Ibn al-Qayyim (may Allaah have mercy on him) said that it is haraam in absolute terms in Ighaathat al-Lahfaan, 1/540. He said: “If there were no clear saheeh Sunnah reports that disallowed that, then by analogy and based on the principles of sharee’ah and its concern for people’s interests and to protect them from evil, it would have to be haraam.”
Shaykh Ibn Baaz (may Allaah have mercy on him) stated that it is absolutely forbidden to show preference to some of one’s children over others, and that it is obligatory to treat them all equally, males and females alike, in accordance with their shares of inheritance, unless they give permission and are adults of sound mind. (al-Fataawa al-Jaami’ah li’l-Mar’ah al-Muslimah, 3/1115, 1116)
Shaykh Ibn ‘Uthaymeen (may Allaah have mercy on him) said: it is not permissible for a man to give some of his sons preferential treatment over others, but he may differentiate between males and females, giving the males double what he gives the females, because the Prophet (peace and blessings of Allaah be upon him) said: “Fear Allaah and treat your children fairly.” So if he gives one of his sons 100 dirhams, he has to give the other sons 100 dirhams each as well, and give the girls 50 dirhams each, or else take back the money that he gave to the first son. This that we have mentioned is to be applied in cases other than the spending which is obligatory; with regard to obligatory spending, he should give each one whatever he needs. So if it so happens that one of his sons needs to get married, and he gets him married and gives him the mahr because the son is not able to pay the mahr, then in this case he does not have to give all the other sons the same as he gave to the one who needed to get married, because getting one’s children married is part of spending on them. Here I want to draw attention to something that some people do out of ignorance, which is when a man has sons who have reached marriageable age, he gets them married, and he has other children who are still small, he makes a will saying that in the event of his death, they should be given money equal to that which was spent on the adult children. This is haraam and is not permissible because this will is a will that gives something to an heir, and willing something to an heir is haraam, because the Prophet (peace and blessings of Allaah be upon him) said: “Allaah has given everyone his due, so there is no will for an heir.” (This version narrated by Abu Dawood, 3565; al-Tirmidhi, 2/16 and others. The isnaad of this version was classed as hasan by al-Albaani, and the version “There is no will for an heir” was classed as saheeh in al-Irwa’, 6/87). So if he says, “I am leaving this money for them in my will because I got their brothers married for a similar amount,” we say that if these young children reach marriageable age before you die, then get them married for the same amount of money as you got their brothers married, but if they do not reach that age (before you die) then you do not have to get them married.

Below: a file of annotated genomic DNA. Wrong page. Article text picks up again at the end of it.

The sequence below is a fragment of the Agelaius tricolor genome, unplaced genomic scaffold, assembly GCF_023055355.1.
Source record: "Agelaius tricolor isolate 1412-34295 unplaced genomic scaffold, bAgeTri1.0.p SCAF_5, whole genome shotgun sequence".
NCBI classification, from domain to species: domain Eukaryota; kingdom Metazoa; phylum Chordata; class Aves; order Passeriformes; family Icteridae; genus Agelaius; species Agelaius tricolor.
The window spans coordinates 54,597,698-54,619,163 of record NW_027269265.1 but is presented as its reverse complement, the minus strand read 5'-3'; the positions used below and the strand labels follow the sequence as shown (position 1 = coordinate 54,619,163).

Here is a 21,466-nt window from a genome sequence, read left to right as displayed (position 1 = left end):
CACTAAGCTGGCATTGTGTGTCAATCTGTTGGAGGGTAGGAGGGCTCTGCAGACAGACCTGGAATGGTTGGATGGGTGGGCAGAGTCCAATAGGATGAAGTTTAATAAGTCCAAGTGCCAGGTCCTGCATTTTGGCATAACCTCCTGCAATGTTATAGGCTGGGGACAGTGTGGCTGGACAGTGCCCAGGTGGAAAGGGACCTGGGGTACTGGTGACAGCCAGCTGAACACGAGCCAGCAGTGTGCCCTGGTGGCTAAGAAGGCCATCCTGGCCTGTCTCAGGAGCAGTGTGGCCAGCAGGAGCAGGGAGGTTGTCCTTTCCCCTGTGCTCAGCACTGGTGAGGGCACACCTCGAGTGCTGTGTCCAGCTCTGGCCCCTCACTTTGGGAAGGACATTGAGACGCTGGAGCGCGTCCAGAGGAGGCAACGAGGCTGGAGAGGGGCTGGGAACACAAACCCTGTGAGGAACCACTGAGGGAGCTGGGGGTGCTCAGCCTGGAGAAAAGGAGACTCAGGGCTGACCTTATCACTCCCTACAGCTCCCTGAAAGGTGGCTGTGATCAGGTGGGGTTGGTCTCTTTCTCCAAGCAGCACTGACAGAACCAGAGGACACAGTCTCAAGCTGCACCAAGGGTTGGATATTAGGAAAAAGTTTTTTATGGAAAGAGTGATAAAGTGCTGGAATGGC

Fataawa Islamiyyah, 3/30.